Leave campaigners argued Brexit would allow Britain to negotiate trade deals with other countries around the world more quickly than was possible in the EU. Mark Manger writes that the plans outlined so far by David Davis, the UK’s new ‘Brexit secretary’, indicate this is likely to be a key priority for Theresa May’s government. But he says the model Davis has put forward illustrates considerable confusion about how trade policy works in practice.
With the key figures in Theresa May’s cabinet confirmed, the UK’s future trade policy orientation is becoming clear. Of the many voices of the Leave campaign, those in favour of liberalisation and deregulation appear to be winning out. While the PM speaks of a more compassionate policy, other members of her cabinet talk of an export-led growth strategy.
David Davis, appointed as minister for the Brexit negotiations, has suggested that such a strategy is within easy reach for the UK outside the EU. The roadmap is to negotiate deals with third parties while still in the EU, a process that should take no more than two years, and then present the EU with a fait accompli. Unfortunately, this strategy illustrates considerable confusion about how trade policy works in practice, even among the highest levels of the new British government.
The realities of trade policy
Bilateral trade negotiations tend to follow three simple principles. First, in any bargain, the alternative to the deal on the table is to walk away from it. The better the alternative of “no deal,” the stronger the negotiating position. It follows that market size equals bargaining strength, because the bigger partner needs the smaller partner less than vice versa. Second, patience is a virtue: if one side can hold out a bit longer than the other, it will get the better deal. Lastly, even though we’d all be better off in a world without trade barriers, countries need to hold on to theirs so that they can offer to reduce them in exchange for access to the other party’s market.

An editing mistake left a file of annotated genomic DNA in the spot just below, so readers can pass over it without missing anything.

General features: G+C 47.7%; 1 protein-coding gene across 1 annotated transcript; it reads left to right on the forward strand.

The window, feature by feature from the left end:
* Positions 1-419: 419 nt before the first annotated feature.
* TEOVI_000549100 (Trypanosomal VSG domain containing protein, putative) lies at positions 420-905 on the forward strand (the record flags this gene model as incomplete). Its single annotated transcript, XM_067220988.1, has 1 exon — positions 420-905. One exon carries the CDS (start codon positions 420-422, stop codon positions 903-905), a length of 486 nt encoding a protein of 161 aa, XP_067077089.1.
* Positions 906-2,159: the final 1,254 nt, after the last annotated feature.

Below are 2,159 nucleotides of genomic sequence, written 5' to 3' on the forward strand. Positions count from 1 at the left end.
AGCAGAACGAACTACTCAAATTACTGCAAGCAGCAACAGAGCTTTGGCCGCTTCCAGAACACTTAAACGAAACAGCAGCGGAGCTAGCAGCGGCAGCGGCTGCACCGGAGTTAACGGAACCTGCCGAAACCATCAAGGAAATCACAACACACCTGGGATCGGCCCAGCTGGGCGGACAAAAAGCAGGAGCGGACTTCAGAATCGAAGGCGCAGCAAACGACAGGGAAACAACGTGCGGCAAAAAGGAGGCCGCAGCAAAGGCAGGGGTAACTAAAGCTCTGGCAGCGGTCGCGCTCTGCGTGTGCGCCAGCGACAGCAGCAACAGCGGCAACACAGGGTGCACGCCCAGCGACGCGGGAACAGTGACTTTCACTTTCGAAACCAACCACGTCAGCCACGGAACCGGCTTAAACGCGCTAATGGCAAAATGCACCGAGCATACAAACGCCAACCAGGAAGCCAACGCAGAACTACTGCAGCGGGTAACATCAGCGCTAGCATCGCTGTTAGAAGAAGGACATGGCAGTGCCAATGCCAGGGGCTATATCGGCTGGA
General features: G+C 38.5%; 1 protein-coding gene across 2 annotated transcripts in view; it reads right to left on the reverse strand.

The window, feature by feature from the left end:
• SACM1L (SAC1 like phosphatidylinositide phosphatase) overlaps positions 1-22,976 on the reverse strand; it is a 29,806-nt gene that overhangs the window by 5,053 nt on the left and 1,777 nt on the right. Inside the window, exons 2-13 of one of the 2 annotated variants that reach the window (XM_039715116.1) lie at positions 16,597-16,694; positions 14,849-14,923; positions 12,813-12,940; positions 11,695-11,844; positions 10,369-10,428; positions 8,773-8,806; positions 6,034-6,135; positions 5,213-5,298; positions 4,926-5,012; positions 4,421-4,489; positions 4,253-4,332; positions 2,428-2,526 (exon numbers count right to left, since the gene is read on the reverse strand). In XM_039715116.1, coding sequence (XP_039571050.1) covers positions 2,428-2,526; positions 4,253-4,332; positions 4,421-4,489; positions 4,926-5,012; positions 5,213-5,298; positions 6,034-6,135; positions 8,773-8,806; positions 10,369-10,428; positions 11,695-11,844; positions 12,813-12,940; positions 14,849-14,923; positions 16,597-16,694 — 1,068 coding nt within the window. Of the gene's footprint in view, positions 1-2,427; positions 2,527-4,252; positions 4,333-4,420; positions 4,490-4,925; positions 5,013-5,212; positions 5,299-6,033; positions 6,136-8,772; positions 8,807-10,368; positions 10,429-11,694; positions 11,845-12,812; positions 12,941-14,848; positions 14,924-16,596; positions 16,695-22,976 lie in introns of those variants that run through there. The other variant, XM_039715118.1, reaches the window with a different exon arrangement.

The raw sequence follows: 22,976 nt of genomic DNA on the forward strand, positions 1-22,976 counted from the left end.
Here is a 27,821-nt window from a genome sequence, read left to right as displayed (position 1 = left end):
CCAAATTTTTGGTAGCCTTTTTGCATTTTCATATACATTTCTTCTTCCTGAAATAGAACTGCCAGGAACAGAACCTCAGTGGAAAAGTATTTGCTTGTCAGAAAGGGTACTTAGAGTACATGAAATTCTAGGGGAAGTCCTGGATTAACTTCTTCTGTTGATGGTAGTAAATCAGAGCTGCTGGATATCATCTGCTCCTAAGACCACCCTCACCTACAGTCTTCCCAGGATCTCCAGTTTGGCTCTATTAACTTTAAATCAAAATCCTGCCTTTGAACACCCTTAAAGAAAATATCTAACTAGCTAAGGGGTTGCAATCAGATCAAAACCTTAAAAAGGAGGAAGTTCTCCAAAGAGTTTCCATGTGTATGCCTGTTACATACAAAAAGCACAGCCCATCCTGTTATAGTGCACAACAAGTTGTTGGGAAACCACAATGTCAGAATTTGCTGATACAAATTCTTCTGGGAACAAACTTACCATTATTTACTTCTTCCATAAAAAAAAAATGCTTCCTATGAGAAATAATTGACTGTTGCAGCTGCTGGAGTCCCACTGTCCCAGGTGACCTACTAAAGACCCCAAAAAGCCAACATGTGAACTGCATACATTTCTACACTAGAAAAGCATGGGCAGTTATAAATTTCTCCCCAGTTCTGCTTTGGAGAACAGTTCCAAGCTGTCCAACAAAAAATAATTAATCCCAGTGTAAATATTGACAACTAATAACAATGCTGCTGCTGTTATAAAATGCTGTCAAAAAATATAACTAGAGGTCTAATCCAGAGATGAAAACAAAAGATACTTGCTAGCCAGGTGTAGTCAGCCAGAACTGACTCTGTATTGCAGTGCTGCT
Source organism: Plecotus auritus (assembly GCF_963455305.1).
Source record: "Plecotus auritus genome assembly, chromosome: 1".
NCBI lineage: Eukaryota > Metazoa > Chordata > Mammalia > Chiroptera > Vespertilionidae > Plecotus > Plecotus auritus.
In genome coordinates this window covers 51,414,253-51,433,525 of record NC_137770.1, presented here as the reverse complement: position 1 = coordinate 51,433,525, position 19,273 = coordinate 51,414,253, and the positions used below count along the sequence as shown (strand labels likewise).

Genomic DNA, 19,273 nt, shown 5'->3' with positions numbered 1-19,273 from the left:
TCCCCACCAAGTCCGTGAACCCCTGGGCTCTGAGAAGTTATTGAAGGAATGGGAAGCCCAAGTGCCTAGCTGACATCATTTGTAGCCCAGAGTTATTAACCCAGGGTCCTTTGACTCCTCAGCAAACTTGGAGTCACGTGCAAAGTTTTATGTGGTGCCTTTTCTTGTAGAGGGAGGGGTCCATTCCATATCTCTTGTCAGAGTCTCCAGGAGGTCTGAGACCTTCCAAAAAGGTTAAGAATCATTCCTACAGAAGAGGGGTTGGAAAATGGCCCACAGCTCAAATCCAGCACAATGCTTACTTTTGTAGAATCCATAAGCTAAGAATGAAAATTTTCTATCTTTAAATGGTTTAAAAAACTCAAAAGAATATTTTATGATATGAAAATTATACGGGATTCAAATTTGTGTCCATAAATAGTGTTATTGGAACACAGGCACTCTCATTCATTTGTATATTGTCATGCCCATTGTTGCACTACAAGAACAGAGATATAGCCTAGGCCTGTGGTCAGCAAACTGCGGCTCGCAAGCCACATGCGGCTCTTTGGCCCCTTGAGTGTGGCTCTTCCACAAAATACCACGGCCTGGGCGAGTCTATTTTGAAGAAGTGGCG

What, then, is the UK’s position in future trade negotiations? To evaluate the alternative to any proposed deal, we need to remember that the United Kingdom is already a member of the World Trade Organisation, with all the rights and responsibilities this entails. All EU member states are also WTO members, as well as the EU itself. Following Brexit, the UK will remain a WTO member.
The European Commission has negotiated agreements on trade in services on behalf of the UK and other members and these agreements are legally binding on the UK. The issue is more complicated when it comes to tariffs on goods and non-tariff barriers. Having left the EU, what duties would the UK levy on imports from other WTO members? With little precedent, it makes most sense to just adopt the existing tariffs of the EU. Raising tariffs would open the UK to legal challenges in the WTO, and would contradict the government’s stated aims of free trade and deregulation.
All of this implies that the UK is only likely to get better market access than it currently enjoys if it gives up more of its own trade barriers.